The DeepTech sector is one of the tougher startup sectors to work in – it requires a lot of knowledge, and a lot of time. That’s why it’s important that universities are active in innovation – like the “Smart materials, Photonics, Technologies and Engineering Ecosystem” project, lead by Riga Technical university. The goal of the project is to establish a collaborative research ecosystem to promote the development of RIS3 photonics, smart materials, related technologies, and engineering systems based on scientific discoveries and research commercialization in Latvia.
Similar advancement is the recent Memorandum of Understanding signed between the Latvian Ministry of Economics and the European Clean Hydrogen Alliance (ECH2A) for the development of a semiconductor industry in Latvia. It aims to support the growth of this sector and attract new investment to the region, ultimately boosting Latvia's economy and contributing to the development of a more independent European semiconductor industry.
Developments like these, along with achievements like a Latvian team reaching the top five in the ActInSpace 2022 hackathon, the continued success of Commercialization Reactor (next Ignition Event being on March 31 / April 1) as well as Deep Tech Atelier event (next of which takes place during April 20-21) – shows that Latvia has the capacity and the intention of being a DeepTech powerhouse, even if it will take time.
An excellent example of the slow burn of DeepTech startups is Birgermind – creators of a non-invasive Brain-Computer Interface (BCI) that enables fully paralyzed patients to communicate independently. The project began around 15 years ago during the university studies of Birgermind founder Juris Klonovs, and has been quietly maturing since then – with 5 employees currently, partially working on side projects to bring in funds for the startup. In early 2022 Birgermind won first place at EIT Jumpstarter and towards the end of the year, they finally started getting more visibility – most recently, through publications in Labs of Latvia and the magazine IR.
It can often feel like the startup ecosystem of Latvia is existing in the shadow of Lithuania and especially Estonia. That’s why it’s great to hear that there are solutions that we can provide them. Tallinn and Tartu have united for the development of a ticket application combining different mobility services – and the app will be developed by the Latvian start-up mobility.delivered, mobile payment provider Mobilly and geographic information systems Jāņa Sēta. The budget for the project is €120 000. Half of the budget will be covered by the European Regional Development Fund (ERDF) and the other half will be provided by the cities of Tallinn and Tartu.
The fact that we are good at Mobility-related solutions also shows in the momentum of the recently begun City to Sea accelerator (organized by VEFRESH, Riga Technical University, Riga City Council and Investment and Development Agency of Latvia), which aims to promote the development of innovative and sustainable solutions in two thematic areas - mobility and water innovations. The current batch of the accelerator consists of a total of 15 teams.
And City to Sea is not the only one – the ATOM Mobility startup recently had their Atom Mobility Hub accelerator program wrap up. Despite the international competition, the second place was claimed by Latvian startup Swap City – working to introduce a two-seater electric vehicle-sharing platform to the streets of Riga.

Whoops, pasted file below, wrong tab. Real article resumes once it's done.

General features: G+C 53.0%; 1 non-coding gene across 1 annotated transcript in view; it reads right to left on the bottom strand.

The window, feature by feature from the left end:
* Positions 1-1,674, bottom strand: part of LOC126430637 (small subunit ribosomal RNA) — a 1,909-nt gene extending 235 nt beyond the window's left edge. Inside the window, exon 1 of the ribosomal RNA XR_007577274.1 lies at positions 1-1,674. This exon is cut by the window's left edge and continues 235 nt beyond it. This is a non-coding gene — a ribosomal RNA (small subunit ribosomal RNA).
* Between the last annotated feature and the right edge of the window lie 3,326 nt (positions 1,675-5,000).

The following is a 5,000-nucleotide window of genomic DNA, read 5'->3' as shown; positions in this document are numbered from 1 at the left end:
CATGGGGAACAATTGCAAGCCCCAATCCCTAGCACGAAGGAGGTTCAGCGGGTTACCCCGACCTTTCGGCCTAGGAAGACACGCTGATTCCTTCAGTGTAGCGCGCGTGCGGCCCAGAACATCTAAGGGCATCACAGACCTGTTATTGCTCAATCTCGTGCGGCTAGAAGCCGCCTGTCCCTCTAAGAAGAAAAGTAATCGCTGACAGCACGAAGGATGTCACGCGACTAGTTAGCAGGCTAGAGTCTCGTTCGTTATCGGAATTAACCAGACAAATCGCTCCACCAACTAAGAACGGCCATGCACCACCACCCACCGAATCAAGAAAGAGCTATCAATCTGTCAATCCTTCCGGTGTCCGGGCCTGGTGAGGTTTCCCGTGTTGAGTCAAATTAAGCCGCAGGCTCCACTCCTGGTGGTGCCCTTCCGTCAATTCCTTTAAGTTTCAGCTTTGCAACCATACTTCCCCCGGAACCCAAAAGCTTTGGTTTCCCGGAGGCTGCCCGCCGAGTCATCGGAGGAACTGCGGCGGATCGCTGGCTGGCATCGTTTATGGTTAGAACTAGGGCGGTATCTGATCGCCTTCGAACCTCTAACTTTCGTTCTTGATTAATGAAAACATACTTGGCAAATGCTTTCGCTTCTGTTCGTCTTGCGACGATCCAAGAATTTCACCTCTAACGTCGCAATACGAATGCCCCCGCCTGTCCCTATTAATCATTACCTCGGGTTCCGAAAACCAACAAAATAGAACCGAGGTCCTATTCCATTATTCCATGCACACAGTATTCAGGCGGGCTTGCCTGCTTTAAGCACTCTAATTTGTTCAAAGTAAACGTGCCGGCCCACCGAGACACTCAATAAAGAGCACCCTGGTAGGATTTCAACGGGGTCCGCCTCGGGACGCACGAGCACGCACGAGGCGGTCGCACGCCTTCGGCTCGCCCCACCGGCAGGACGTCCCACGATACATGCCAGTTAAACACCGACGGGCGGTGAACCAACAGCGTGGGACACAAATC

ATOM Mobility, being among the largest Latvian Mobility startups with more than 1 million EUR Turnover in 2021 and 8 employees located in Latvia (and more abroad), is continuously growing the number of customers (currently more than 100 operators worldwide) as well as new functionality and products – public and corporate vehicle sharing, digital rental systems for car rentals, taxi and ride-hailing platforms. All of which can be integrated into a single app that allows small operators to compete with uber and bolt.
Their work is especially well timed as it’s becoming evident that huge VC-funded micro-mobility operators are not profitable, and not long-term sustainable from a business perspective. Their costs are too big while the profit margins in shared mobility are very slim. What ATOM Mobility believes to be working is local entrepreneurs running tight-knit operations with small on-ground teams, instead of multinational brands.
While the FoodTech sector is not seeing a lot of massive events, it’s been bustling recently with many new innovative food ideas. Additionally, a number of startups have successfully expanded around Europe, most notably – FiveReasons (subscription-based instant smoothies made with freeze-drying technology) and Fermentful (fermented dairy-free drinks that benefit mental and physical well-being).
Five Reasons, recently featured in Forbes Baltics, with a team of 4 and recipes developed in University of Latvia (with support of Investment and Development Agency of Latvia innovation voucher) only entered the market a couple of months ago, with the focus initially being on expanding through German-speaking countries, but right recently the business has expanded really well to the UK and Ireland. Their capacity during January 2023 was 4500 subscribers per month.
Female-founded (and still moving forward as 2 workers) Fermentful joined the Foodtech Lab accelerator programme and was selected as one of the 5 out of 140 companies from 20 countries to expand into the Poland market through its biggest retail chain Žabka with a total of over 9000 stores across Poland. The deal includes consumer testing and commercial piloting of the product, the possibility of full-scale implementation, and even the possibility of cash investment by the Żabka Group.
This publication is prepared by Latvian Startup Association Startin.LV and supported by the Investment and Development Agency of Latvia.